“The bullet entrance was on the left side of the head inconsistent with what hand would likely be used to fire the gun,” the statement says. “The injuries on Skyler are not consistent with a contact shot. It lacked evidence that is usually observed when a gunshot is self-inflicted.”

In addition, no gun was found on scene, also inconsistent with a suicide.

Detectives identified three juveniles and one adult, Vasquez-Mendoza, as the people in the room when the shot was fired. Additional people were at the residence, but not in the room, the statement says.

One witness said Vasquez-Mendoza was smoking meth while in the bedroom.

The group was talking about guns, the witness said, and indicated that Vasquez-Mendoza removed a pistol from his pocket.

“Nicanor removed all the bullets from the revolver and put one back in,” the statement says. “Nicanor spun the cylinder to put the bullet in an unknown firing location and closed the cylinder. Nicanor pointed the gun at the ground and pressed the trigger.

The gun did not fire.

Nicanor pointed the firearm at one of Skyler’s friends (a juvenile). The friend stated he was afraid he was going to be shot.

“Nicanor pointed the gun at Skyler and pressed the trigger again. The gun went off shooting Skyler in the head.”

A witness said Lopez told others in the house that “when they get asked what happened, they need to tell the police they were looking at their phones and didn’t see anything. They were told to tell officers Skyler shot himself in the head. Sylvia Lopez advised Nicanor told her to tell Skyler’s friends what to tell the police.”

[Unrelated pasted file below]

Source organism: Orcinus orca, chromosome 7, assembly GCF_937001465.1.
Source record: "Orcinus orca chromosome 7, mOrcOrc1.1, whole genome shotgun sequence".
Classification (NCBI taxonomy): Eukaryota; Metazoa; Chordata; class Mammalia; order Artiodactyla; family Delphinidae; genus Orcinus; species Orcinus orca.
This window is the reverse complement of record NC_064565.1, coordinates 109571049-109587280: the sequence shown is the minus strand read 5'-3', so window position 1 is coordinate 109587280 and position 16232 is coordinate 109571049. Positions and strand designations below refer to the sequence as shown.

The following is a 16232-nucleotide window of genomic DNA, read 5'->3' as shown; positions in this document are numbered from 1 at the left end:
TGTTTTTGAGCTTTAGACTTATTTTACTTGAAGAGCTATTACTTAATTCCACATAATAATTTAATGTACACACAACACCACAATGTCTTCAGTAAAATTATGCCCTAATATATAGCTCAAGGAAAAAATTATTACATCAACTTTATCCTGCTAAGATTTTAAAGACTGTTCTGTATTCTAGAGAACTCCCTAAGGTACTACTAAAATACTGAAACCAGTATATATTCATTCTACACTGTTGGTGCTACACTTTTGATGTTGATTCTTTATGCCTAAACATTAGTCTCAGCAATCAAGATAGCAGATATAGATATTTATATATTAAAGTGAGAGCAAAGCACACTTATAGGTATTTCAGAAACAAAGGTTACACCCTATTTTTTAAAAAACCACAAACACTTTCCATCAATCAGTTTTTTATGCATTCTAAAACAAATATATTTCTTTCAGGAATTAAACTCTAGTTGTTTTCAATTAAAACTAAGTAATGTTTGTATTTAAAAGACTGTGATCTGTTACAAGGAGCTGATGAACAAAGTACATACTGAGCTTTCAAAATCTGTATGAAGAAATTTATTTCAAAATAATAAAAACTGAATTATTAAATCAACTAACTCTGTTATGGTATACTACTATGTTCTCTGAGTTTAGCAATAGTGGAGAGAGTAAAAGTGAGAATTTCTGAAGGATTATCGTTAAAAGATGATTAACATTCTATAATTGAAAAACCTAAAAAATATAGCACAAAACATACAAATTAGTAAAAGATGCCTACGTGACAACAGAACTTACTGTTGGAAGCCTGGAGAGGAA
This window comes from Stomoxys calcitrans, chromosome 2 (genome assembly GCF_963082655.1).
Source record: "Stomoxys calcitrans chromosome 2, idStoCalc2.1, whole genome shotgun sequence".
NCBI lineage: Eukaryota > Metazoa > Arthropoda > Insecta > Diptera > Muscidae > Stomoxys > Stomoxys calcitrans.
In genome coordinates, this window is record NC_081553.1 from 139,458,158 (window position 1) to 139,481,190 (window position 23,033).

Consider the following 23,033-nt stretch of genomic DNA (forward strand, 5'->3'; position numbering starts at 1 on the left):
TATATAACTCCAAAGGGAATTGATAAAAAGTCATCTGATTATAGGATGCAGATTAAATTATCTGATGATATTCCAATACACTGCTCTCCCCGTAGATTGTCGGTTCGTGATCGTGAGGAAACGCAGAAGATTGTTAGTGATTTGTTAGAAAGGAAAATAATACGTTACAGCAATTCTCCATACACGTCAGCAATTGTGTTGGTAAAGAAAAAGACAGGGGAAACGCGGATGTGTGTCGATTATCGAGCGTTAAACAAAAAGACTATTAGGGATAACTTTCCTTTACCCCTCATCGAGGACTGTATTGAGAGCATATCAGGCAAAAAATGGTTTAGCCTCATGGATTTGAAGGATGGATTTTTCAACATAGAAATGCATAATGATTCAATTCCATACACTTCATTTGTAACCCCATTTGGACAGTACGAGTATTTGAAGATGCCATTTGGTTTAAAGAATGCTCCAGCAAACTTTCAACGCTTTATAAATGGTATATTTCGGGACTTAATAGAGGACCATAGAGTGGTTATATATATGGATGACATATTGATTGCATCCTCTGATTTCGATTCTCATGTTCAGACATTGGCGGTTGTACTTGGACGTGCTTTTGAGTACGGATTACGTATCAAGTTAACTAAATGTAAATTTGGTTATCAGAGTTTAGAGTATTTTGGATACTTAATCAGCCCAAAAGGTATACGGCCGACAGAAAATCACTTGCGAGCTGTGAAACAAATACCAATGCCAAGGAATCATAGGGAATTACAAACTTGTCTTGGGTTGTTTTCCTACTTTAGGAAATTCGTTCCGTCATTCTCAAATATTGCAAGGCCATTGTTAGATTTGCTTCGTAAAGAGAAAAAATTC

The pipe Vasquez-Mendoza had was placed on the bedroom dresser, and witnesses were told to tell police they were at the residence to record music.

“A makeshift recording studio is inside the bedroom and may contain recordings around when the incident occurred. A while after making the initial statements, two of the friends changed their statements. They provided statements that Nicanor shot Skyler. Sylvia Lopez was questioned and stated Nicanor was in the bedroom with Skyler and his friends when the shot was fired.”

Detectives found a .38 caliber revolver covered in blood and wrapped in a shirt in a bathroom next to the bedroom, the statement said. “It contained one spent bullet casing and no other bullets. The investigator entered the room Skyler was shot.”

The blood spatter pattern suggested Armstrong was probably flat on the floor when shot, and was moved to a seated position against the speaker before officers arrived.

A search warrant was issued for Velasquez-Mendoza’s truck, and officers found gunshot residue and meth paraphernalia containing a white powdery residue consistent with methamphetamine, the probable cause statement says. A purchase receipt for the bloody gun was found in the suspect’s wallet.

Also found in the truck was about an ounce of what is believed to be meth, and an AR-15 rifle with the serial number missing and apparently “machined off,” the statement said.

“Nicanor admitted to investigators that when Skyler was shot, he grabbed his meth and rifle. Nicanor put them in the truck and left the scene.”